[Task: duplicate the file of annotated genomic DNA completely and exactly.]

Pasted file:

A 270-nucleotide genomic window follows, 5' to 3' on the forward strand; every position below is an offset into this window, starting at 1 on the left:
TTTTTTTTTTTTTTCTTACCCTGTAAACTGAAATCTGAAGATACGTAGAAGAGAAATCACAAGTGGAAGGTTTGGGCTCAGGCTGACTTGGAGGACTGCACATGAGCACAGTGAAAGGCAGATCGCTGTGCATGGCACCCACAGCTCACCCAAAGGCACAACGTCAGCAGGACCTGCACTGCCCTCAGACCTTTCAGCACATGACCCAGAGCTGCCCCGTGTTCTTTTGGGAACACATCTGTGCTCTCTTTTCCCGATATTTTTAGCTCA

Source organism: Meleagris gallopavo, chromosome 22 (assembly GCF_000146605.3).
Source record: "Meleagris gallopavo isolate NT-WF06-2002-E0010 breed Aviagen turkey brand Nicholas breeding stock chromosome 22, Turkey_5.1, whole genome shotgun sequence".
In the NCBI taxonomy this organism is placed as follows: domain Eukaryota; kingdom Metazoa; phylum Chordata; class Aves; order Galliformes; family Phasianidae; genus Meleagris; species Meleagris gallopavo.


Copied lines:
A 270-nucleotide genomic window follows, 5' to 3' on the forward strand; every position below is an offset into this window, starting at 1 on the left:
TTTTTTTTTTTTTTCTTACCCTGTAAACTGAAATCTGAAGATACGTAGAAGAGAAATCACAAGTGGAAGGTTTGGGCTCAGGCTGACTTGGAGGACTGCACATGAGCACAGTGAAAGGCAGATCGCTGTGCATGGCACCCACAGCTCACCCAAAGGCACAACGTCAGCAGGACCTGCACTGCCCTCAGACCTTTCAGCACATGACCCAGAGCTGCCCCGTGTTCTTTTGGGAACACATCTGTGCTCTCTTTTCCCGATATTTTTAGCTCA

Source organism: Meleagris gallopavo, chromosome 22 (assembly GCF_000146605.3).
Source record: "Meleagris gallopavo isolate NT-WF06-2002-E0010 breed Aviagen turkey brand Nicholas breeding stock chromosome 22, Turkey_5.1, whole genome shotgun sequence".
In the NCBI taxonomy this organism is placed as follows: domain Eukaryota; kingdom Metazoa; phylum Chordata; class Aves; order Galliformes; family Phasianidae; genus Meleagris; species Meleagris gallopavo.